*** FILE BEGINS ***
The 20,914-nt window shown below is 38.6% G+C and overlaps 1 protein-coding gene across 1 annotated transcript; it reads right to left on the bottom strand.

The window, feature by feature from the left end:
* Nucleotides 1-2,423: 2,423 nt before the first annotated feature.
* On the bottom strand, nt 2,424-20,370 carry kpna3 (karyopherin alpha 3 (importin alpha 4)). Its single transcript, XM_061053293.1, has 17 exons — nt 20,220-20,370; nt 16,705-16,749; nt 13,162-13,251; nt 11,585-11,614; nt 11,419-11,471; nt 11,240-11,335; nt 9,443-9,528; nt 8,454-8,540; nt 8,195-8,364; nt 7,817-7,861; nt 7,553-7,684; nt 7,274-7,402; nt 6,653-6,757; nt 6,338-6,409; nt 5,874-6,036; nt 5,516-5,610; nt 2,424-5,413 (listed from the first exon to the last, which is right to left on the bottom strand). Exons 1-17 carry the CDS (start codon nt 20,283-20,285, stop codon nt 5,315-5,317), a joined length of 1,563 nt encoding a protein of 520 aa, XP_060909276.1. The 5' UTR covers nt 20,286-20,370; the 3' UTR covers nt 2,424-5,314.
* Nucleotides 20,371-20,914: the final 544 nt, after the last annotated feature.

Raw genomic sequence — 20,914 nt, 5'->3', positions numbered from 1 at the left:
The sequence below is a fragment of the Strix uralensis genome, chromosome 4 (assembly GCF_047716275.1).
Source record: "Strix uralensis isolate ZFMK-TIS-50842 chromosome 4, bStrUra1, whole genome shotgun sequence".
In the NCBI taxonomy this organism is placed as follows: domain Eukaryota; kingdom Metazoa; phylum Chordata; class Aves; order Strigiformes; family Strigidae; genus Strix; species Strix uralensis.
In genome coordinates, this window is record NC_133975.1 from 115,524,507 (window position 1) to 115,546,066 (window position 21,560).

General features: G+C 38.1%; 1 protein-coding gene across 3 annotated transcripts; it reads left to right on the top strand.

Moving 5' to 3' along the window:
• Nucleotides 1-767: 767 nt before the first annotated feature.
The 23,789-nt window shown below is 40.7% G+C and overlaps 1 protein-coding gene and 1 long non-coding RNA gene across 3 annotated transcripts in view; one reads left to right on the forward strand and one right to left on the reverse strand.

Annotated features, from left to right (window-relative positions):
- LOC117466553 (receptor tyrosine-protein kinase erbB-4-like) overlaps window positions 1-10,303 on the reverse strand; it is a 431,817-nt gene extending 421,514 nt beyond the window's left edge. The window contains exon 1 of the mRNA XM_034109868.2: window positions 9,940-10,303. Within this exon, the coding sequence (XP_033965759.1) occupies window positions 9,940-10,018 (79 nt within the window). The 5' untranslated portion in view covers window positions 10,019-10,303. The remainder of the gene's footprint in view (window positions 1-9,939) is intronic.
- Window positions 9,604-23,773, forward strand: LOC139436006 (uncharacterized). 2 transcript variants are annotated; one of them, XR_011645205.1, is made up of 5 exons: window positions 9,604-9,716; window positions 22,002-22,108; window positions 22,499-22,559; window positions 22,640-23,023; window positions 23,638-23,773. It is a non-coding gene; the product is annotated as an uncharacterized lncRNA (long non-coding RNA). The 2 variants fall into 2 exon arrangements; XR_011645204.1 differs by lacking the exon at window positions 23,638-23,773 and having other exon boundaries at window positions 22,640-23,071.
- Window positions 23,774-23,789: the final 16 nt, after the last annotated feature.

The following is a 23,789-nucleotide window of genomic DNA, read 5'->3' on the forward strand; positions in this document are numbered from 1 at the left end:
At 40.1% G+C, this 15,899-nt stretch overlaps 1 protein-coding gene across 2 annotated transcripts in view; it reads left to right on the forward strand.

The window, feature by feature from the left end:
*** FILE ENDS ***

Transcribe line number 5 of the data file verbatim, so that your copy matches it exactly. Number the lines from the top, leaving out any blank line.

* Nucleotides 20,371-20,914: the final 544 nt, after the last annotated feature.